[ 'The foundling'
Heinrich von Kleist ]

terça-feira, 20 de janeiro de 2015

When you understand Jarboe's lyrics you are immune to the violence of every Simone de Beauvoir of this world

In the interim of temporary defeat,
I am not in flame mode.

Building muscle

I will destroy what tries to damage me again


You know how I live
By a third of my full force and will
In order to not threaten mere mortals

Don't worry
I am of beast nature after all
And I have let it out of its cage

Even death means nothing

(Gira, Jarboe)
I found you lying where I drowned you
I found you lying where I lay with you
Where I threw you in the water
Where I drowned you in the river
Where I watched you roll away
Where I watched your body roll away
Roll away
Roll away
From everything we think we know
We'll lie down in the warm green grass
And the sun will shine on our pale shape
Our blood will flow black in the dirt
And a black rose will grow where we laid

segunda-feira, 19 de janeiro de 2015

O fado na Fonte Taurina

'O fado na Fonte Taurina'
óleo sobre tela
54cm por 73cm

- Atão como passa bom amigo?
- Vai-se andando, nunca pior.
- Beba um trago...
- Obrigado gentil dama.

sexta-feira, 16 de janeiro de 2015

O fado na Sé-Barredo

'O fado na Sé-Barredo
óleeo sobre tela
35cm por 45cm

Neste trabalho coloquei os fadistas no arco da ribeira.

O arco da ribeira no início da descida do morro da Sé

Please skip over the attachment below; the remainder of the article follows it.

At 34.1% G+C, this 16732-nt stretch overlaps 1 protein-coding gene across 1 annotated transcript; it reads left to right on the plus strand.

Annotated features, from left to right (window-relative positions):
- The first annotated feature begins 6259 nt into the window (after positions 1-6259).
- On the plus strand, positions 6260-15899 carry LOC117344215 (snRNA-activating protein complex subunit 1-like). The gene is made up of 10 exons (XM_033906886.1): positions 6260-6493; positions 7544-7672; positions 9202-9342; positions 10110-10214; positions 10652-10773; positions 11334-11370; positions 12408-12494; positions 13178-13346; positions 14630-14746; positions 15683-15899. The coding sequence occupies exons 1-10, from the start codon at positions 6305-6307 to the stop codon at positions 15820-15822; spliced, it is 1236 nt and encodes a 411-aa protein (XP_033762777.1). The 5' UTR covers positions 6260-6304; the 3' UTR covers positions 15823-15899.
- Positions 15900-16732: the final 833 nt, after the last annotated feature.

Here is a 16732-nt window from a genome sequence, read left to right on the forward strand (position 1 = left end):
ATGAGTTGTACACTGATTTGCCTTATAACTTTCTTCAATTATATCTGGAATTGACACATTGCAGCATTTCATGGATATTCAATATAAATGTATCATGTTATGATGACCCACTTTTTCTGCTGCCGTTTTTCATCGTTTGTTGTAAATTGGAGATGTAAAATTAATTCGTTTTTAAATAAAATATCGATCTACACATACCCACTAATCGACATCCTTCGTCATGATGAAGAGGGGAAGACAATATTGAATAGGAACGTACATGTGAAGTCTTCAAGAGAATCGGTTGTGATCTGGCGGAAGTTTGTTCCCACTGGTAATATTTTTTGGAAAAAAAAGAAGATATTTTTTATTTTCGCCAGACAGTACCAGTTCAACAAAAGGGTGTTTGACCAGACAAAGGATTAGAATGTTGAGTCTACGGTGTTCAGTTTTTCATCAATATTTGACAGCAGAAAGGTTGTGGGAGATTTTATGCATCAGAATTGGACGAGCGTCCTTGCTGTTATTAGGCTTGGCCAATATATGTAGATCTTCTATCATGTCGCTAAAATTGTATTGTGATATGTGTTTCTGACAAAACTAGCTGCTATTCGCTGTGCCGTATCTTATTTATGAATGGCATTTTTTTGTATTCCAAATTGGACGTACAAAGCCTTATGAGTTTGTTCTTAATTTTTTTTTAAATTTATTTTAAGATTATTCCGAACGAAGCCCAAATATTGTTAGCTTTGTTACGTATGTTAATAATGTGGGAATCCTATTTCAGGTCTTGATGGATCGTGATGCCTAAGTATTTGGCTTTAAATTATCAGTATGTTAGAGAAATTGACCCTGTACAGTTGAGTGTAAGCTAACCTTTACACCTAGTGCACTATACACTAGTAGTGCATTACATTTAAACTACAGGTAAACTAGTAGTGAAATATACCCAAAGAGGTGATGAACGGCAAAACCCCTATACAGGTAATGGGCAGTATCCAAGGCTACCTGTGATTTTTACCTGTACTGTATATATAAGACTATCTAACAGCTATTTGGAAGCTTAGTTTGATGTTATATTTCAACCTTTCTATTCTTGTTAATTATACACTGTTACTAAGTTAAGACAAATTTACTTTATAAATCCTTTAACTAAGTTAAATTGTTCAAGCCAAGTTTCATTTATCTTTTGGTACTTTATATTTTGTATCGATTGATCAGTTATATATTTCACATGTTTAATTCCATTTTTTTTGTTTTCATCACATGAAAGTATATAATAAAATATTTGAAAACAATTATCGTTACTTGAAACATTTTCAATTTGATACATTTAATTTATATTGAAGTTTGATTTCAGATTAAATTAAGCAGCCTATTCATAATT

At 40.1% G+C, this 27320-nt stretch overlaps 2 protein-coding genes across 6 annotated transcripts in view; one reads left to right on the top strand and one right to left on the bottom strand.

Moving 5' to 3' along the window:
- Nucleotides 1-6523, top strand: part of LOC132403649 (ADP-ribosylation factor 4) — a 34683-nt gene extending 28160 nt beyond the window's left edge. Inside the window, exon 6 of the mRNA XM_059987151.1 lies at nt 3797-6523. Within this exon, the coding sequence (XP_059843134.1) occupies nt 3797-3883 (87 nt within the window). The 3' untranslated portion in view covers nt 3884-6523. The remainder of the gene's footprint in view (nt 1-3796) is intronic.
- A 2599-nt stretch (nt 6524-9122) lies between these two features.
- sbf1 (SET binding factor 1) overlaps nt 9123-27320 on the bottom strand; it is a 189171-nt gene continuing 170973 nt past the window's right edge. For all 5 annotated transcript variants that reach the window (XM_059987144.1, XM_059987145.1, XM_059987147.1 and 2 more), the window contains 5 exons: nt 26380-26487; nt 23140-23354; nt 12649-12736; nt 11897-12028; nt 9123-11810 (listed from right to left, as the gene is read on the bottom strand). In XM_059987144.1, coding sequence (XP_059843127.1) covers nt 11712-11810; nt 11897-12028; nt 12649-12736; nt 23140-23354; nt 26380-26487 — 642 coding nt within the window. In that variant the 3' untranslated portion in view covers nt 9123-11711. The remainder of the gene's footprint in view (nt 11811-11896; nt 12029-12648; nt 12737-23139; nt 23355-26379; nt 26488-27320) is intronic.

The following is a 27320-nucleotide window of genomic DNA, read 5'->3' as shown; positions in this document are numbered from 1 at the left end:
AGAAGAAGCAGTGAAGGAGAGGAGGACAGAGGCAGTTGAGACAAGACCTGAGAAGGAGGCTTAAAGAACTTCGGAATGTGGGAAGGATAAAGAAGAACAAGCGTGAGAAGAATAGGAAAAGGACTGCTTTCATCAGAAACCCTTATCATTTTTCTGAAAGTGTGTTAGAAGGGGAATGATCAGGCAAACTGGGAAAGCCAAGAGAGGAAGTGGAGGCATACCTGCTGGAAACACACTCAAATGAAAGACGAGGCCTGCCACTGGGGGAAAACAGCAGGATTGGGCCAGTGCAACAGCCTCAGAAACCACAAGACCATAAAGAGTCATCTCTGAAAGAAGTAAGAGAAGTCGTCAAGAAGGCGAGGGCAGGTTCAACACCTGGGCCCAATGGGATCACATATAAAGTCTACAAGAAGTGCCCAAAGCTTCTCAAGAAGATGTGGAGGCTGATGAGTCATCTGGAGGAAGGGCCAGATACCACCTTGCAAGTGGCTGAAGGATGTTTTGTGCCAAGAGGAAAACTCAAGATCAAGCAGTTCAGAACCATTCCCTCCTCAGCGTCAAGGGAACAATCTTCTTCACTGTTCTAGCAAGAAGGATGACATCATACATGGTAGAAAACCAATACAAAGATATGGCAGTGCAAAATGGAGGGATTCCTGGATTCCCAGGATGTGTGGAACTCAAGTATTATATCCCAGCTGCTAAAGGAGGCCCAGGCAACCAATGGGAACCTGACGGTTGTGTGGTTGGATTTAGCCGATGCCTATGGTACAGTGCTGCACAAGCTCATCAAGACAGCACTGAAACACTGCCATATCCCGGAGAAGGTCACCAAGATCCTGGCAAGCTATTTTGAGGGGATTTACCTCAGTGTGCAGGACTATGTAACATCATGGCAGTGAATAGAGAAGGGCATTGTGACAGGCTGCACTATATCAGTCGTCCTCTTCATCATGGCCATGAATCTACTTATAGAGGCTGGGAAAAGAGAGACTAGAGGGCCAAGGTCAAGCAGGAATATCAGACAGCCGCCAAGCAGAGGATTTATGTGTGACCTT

fica situado entre as escadas das verdades e as escadas do barredo.
Era antes da construção da ponte Luis I um local popular de passagem.

Considero este trabalho uma miniatura
e talvez no futuro mereça uma tela de maior envergadura.

terça-feira, 13 de janeiro de 2015

O fado no Barredo-Ribeira

'O fado no Barredo-Ribeira'
óleo sobre tela
40cm por 50cm

Neste trabalho adaptei a clássica imagem desenhada por Stuart Carvalhais
e coloquei-a num cenário da Ribeira do Porto.

Num antigo programa de rádio da Rádio Antena 2 ouvi há uns anos o seguinte:

'Gosto do que me acontece mas não gosto muito de mim mesmo. 
Recordar é inventar os pequenos milagres que se gostaria de ter vivido. 
Esquecer é querer se convencer de que se é independente. 
Tornar-se um homem é querer se ser inteligente. 
Amar uma mulher é acreditar que se é um poeta.'

sábado, 10 de janeiro de 2015

A sereia do fado

'A sereia do fado'
óleo sobre tela
45cm por 35cm

A whole line of young Russians now followed the first; and when the Count once asked his wife, in a happy moment, why on that terrible third of the month, when she seemed ready to accept any villain of a fellow that came along, she had fled from him as if from the Devil, she threw her arms around his neck and said: he wouldn't have looked like a devil to her then if he had not seemed like an angel to her at his first appearance.

The Marquise of O-
Heinrich von Kleist

sexta-feira, 2 de janeiro de 2015

O modo como nos damos um ao outro
o modo como o nosso sexo é bom
o modo como trancendeamos o nosso corpo
és bela
e o Ravel sabia disso quando escreveu esta esmeralda.
obrigado por me dares plenitude.